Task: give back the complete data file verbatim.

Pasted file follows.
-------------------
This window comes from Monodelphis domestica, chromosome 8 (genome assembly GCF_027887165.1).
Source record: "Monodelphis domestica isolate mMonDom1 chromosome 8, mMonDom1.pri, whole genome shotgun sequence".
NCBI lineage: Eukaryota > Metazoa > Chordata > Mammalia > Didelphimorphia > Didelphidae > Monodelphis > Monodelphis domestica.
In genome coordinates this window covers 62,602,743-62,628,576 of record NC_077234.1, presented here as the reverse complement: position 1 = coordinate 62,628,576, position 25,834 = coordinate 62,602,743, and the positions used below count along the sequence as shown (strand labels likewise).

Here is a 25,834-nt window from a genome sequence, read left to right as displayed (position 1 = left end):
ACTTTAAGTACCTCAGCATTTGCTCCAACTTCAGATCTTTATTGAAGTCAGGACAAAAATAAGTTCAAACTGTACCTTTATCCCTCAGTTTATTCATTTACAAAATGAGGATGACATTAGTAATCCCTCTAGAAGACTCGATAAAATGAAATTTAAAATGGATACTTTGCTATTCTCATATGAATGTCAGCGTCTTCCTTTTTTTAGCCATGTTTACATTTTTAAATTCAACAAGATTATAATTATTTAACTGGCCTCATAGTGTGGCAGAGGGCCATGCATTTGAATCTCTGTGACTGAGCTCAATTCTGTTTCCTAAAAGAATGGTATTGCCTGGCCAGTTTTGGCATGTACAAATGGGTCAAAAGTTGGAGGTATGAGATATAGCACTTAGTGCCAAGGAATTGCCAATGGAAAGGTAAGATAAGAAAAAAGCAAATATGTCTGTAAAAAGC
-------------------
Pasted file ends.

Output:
This window comes from Monodelphis domestica, chromosome 8 (genome assembly GCF_027887165.1).
Source record: "Monodelphis domestica isolate mMonDom1 chromosome 8, mMonDom1.pri, whole genome shotgun sequence".
NCBI lineage: Eukaryota > Metazoa > Chordata > Mammalia > Didelphimorphia > Didelphidae > Monodelphis > Monodelphis domestica.
In genome coordinates this window covers 62,602,743-62,628,576 of record NC_077234.1, presented here as the reverse complement: position 1 = coordinate 62,628,576, position 25,834 = coordinate 62,602,743, and the positions used below count along the sequence as shown (strand labels likewise).

Here is a 25,834-nt window from a genome sequence, read left to right as displayed (position 1 = left end):
ACTTTAAGTACCTCAGCATTTGCTCCAACTTCAGATCTTTATTGAAGTCAGGACAAAAATAAGTTCAAACTGTACCTTTATCCCTCAGTTTATTCATTTACAAAATGAGGATGACATTAGTAATCCCTCTAGAAGACTCGATAAAATGAAATTTAAAATGGATACTTTGCTATTCTCATATGAATGTCAGCGTCTTCCTTTTTTTAGCCATGTTTACATTTTTAAATTCAACAAGATTATAATTATTTAACTGGCCTCATAGTGTGGCAGAGGGCCATGCATTTGAATCTCTGTGACTGAGCTCAATTCTGTTTCCTAAAAGAATGGTATTGCCTGGCCAGTTTTGGCATGTACAAATGGGTCAAAAGTTGGAGGTATGAGATATAGCACTTAGTGCCAAGGAATTGCCAATGGAAAGGTAAGATAAGAAAAAAGCAAATATGTCTGTAAAAAGC